Businessman Sohan Malik, 42, was jailed for more than three years on Thursday
These glossy magazine-style pictures of a father-of-five leading a lavish lifestyle with his family helped jail him over an underworld scam involving the disappearance of luxury cars.
Businessman Sohan Malik, 42, appeared to have it all as he posed in sunglasses and designer clothes at top class hotels and restaurants with his wife and daughters.
But unbeknown to loved ones Malik, from Styal, near Wilmslow, Cheshire, was in debt and was one of the masterminds of a gang that used fake details to illegally acquire high value vehicles under Hire Purchase agreements.
Malik was jailed for three years and four months on Thursday in front of his weeping daughters at Manchester Crown Court, as Judge Timothy Edwards said his children would ‘suffer’ as a ‘direct consequence of his dishonesty.’
Malik used the names of three unwitting ‘agents’ to acquire a series of cars, including an Audi RS4 worth £58,000 and a Nissan GTR Coupe, worth £68,000.
He also set up payment details via two companies he was involved with. He then cancelled direct debits and made off with the vehicles – leaving the ‘agents’ who set up the payments to carry the can.
The father-of-five appeared to have it all as he posed in sunglasses and designer clothes at top class hotels and restaurants with his wife and daughters. But unbeknown to his family, he was part of a underworld scam involving the disappearance of luxury cars
His daughters wept in court as Malik was sentenced. Judge Timothy Edwards said his children would ‘suffer’ as a ‘direct consequence of his dishonesty’
Police investigated the disappearance of six cars worth up to a total of £280,000 – but only one vehicle – a Nissan Qashqai – was recovered after being stopped whilst being driven by an unnamed man on the M60 near Manchester.
It is thought the others were sold off to finance Malik’s lifestyle. The businessman was arrested after police unravelled his shady dealings at Soha Ltd, plus another firm ISTN.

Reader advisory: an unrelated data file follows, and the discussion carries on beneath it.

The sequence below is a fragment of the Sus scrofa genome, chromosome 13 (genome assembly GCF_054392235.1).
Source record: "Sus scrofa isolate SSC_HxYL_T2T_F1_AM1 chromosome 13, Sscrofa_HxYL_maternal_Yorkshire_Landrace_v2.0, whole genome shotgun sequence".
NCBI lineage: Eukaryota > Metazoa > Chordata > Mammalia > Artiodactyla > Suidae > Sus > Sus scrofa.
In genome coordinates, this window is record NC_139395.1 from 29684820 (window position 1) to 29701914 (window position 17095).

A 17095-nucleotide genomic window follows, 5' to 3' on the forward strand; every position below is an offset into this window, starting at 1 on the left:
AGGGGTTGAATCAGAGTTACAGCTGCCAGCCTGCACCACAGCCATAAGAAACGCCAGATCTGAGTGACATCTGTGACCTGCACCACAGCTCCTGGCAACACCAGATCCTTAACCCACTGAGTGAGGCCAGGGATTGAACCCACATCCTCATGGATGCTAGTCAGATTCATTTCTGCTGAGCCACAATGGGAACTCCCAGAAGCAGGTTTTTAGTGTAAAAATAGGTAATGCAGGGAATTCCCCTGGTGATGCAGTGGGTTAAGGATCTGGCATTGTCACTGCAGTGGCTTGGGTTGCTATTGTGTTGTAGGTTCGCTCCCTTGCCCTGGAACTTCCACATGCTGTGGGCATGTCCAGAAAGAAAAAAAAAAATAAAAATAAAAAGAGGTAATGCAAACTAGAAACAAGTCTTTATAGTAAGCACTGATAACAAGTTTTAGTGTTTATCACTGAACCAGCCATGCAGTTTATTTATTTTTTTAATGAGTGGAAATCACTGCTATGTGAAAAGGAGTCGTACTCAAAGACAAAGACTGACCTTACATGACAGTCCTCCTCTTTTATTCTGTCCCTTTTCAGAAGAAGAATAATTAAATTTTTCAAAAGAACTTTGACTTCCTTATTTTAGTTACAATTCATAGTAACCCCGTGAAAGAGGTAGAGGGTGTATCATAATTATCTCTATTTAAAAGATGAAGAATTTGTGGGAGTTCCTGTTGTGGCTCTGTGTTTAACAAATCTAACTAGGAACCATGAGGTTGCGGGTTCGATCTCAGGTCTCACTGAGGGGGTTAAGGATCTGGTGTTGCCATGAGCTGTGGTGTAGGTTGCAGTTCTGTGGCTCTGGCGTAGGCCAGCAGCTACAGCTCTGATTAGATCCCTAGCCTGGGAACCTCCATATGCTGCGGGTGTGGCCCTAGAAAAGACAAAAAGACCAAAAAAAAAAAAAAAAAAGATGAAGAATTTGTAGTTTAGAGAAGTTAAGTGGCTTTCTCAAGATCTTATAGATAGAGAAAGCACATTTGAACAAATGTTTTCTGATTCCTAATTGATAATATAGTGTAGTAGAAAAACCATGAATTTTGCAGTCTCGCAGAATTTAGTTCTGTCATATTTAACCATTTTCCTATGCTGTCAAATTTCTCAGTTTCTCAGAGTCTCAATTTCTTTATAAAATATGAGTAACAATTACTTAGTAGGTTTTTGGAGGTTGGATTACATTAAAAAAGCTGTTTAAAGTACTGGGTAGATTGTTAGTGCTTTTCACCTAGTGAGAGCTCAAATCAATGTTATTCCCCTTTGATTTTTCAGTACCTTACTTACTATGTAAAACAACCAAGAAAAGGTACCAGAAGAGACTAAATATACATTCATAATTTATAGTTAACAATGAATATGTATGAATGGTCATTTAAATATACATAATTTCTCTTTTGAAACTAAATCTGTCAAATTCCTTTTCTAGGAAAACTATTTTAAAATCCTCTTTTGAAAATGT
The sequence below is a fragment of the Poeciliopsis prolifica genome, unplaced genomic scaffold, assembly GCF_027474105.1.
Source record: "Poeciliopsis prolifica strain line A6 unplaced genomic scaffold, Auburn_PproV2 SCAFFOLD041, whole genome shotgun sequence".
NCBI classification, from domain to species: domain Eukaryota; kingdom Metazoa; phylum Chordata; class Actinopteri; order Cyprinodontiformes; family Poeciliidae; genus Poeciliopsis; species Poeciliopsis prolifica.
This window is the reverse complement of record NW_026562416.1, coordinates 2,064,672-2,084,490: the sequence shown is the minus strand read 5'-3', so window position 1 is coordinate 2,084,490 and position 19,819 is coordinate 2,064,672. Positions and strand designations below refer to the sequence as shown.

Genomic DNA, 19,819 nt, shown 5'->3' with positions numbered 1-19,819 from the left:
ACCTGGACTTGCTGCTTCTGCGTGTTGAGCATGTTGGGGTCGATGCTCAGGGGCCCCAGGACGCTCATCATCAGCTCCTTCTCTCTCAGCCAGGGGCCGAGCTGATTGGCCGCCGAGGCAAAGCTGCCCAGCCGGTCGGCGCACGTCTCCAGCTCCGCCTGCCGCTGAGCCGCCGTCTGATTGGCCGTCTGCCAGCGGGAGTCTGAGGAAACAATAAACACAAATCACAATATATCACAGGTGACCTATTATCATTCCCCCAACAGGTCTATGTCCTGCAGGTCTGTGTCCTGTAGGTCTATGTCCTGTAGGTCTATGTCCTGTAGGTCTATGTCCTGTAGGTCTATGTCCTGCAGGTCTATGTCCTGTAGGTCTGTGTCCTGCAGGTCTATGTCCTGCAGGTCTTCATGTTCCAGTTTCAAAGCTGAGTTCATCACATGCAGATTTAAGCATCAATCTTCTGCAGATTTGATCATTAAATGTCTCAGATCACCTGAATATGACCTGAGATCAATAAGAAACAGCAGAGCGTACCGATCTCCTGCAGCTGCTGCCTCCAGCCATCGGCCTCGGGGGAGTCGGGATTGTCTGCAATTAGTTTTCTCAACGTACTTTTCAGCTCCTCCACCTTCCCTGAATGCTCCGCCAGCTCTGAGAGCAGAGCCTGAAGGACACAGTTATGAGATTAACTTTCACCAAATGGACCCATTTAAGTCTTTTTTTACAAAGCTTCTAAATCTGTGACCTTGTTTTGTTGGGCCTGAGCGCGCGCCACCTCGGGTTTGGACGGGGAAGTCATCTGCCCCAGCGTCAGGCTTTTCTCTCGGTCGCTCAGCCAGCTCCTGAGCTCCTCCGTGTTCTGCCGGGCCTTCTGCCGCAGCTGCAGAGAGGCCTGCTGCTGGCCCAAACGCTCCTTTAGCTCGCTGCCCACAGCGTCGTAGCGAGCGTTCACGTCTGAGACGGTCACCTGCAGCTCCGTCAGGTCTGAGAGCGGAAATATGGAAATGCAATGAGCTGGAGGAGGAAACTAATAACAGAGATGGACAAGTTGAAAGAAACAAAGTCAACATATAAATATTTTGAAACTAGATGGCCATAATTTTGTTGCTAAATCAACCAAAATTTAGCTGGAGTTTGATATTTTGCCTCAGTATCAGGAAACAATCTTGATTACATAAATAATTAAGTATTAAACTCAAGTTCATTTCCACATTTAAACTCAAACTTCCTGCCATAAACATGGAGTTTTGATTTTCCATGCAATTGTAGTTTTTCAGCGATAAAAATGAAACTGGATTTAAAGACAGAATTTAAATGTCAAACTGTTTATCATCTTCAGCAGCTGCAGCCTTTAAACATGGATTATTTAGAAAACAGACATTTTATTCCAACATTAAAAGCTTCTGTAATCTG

He claimed he had lost £70,000 from a 2012 business deal but officers found the images leading his ‘Life of Riley’ on Facebook. Three of the missing cars were found to have been insured under his name.
Three other people who were charged with conspiracy to steal over the scam between August 2013 and January 2014 were cleared of wrongdoing.
Passing sentence, the judge told Malik, who admitted to fraud: ‘You attended car showrooms to facilitate the obtaining of vehicles on behalf of third parties on a completely illegitimate basis.
‘It seems to me you were involving others in the transactions and placing them at risk in becoming involved in criminal investigations.
‘Only one of six vehicles were recovered and none of those containing the highest value vehicles were recovered. They may have been sold to fund what appears to be something of a lavish lifestyle that was revealed on Facebook.
‘It seems to me that you were adopting a managerial role and you did involve others and exposed them to actual prosecution. This took place over a significant period of time. It was a matter of only time before it was ultimately discovered and revealed as it was.
‘I bear in mind the fact that this is your first conviction. You are 42, you are a family man, your children are between nine and 19. But as a direct consequence of your dishonesty they are going to be suffering.’
Malik, who claimed to have lost £70,000 from a 2012 business deal, was outed after officers found images leading his luxury ‘Life of Riley’ on Facebook
Earlier prosecuting, Robert Smith, said: ‘Material was obtained which appeared to show he was involved in the obtaining of multiple identities.